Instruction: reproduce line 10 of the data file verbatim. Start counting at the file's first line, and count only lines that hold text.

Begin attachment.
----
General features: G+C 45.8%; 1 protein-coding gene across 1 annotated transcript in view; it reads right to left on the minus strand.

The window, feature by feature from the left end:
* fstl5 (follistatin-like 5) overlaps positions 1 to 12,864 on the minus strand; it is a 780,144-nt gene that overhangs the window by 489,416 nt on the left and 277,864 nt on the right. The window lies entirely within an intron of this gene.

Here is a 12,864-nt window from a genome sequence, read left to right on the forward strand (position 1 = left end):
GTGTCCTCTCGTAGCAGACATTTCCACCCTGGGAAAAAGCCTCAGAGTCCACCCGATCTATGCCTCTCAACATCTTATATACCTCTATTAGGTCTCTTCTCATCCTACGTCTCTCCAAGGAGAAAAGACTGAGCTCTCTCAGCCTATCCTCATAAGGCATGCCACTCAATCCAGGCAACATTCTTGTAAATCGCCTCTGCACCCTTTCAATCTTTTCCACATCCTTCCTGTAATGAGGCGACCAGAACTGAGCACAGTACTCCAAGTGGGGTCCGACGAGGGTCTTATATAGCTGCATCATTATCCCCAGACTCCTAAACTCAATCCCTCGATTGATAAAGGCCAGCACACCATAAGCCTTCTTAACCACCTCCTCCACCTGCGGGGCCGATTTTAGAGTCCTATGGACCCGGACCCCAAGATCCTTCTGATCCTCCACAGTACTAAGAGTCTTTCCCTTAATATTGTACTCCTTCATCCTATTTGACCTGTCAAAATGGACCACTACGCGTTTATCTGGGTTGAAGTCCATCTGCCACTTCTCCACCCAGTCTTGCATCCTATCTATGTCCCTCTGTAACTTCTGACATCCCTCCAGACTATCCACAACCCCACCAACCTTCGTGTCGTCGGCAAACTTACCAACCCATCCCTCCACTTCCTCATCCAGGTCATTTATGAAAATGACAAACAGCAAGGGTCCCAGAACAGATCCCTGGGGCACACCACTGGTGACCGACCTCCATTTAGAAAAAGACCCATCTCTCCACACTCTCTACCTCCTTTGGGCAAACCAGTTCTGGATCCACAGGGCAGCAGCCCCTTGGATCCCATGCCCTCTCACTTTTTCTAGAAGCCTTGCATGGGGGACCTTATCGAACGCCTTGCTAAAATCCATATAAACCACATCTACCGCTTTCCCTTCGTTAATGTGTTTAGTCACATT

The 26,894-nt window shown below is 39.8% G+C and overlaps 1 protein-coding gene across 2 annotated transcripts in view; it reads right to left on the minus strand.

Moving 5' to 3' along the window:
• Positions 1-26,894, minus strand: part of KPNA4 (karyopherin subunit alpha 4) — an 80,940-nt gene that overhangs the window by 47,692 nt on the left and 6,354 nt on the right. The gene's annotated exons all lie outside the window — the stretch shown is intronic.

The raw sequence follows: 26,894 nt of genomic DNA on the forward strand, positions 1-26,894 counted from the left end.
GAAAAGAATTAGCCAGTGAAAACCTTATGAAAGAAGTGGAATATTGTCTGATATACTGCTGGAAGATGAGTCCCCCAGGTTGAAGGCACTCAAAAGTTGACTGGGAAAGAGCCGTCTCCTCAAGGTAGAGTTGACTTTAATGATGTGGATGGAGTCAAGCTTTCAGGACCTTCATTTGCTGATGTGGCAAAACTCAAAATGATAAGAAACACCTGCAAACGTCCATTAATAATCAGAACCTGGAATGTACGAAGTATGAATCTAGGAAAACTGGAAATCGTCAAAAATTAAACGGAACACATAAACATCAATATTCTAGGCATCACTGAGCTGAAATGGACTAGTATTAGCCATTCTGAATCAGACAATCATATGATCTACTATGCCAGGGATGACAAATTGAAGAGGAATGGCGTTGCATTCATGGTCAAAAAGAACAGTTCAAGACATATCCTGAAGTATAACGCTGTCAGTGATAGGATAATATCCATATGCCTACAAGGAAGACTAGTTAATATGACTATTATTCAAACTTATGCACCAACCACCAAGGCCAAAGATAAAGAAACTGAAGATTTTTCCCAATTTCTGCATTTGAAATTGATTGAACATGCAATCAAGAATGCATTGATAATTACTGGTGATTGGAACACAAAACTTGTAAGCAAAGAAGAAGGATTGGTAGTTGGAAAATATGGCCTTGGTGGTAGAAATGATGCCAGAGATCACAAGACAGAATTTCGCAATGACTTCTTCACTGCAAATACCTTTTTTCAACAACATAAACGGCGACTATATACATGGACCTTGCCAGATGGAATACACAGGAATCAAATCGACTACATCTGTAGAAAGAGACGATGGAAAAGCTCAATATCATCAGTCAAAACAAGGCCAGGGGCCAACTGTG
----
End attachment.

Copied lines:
GAAAAGAATTAGCCAGTGAAAACCTTATGAAAGAAGTGGAATATTGTCTGATATACTGCTGGAAGATGAGTCCCCCAGGTTGAAGGCACTCAAAAGTTGACTGGGAAAGAGCCGTCTCCTCAAGGTAGAGTTGACTTTAATGATGTGGATGGAGTCAAGCTTTCAGGACCTTCATTTGCTGATGTGGCAAAACTCAAAATGATAAGAAACACCTGCAAACGTCCATTAATAATCAGAACCTGGAATGTACGAAGTATGAATCTAGGAAAACTGGAAATCGTCAAAAATTAAACGGAACACATAAACATCAATATTCTAGGCATCACTGAGCTGAAATGGACTAGTATTAGCCATTCTGAATCAGACAATCATATGATCTACTATGCCAGGGATGACAAATTGAAGAGGAATGGCGTTGCATTCATGGTCAAAAAGAACAGTTCAAGACATATCCTGAAGTATAACGCTGTCAGTGATAGGATAATATCCATATGCCTACAAGGAAGACTAGTTAATATGACTATTATTCAAACTTATGCACCAACCACCAAGGCCAAAGATAAAGAAACTGAAGATTTTTCCCAATTTCTGCATTTGAAATTGATTGAACATGCAATCAAGAATGCATTGATAATTACTGGTGATTGGAACACAAAACTTGTAAGCAAAGAAGAAGGATTGGTAGTTGGAAAATATGGCCTTGGTGGTAGAAATGATGCCAGAGATCACAAGACAGAATTTCGCAATGACTTCTTCACTGCAAATACCTTTTTTCAACAACATAAACGGCGACTATATACATGGACCTTGCCAGATGGAATACACAGGAATCAAATCGACTACATCTGTAGAAAGAGACGATGGAAAAGCTCAATATCATCAGTCAAAACAAGGCCAGGGGCCAACTGTG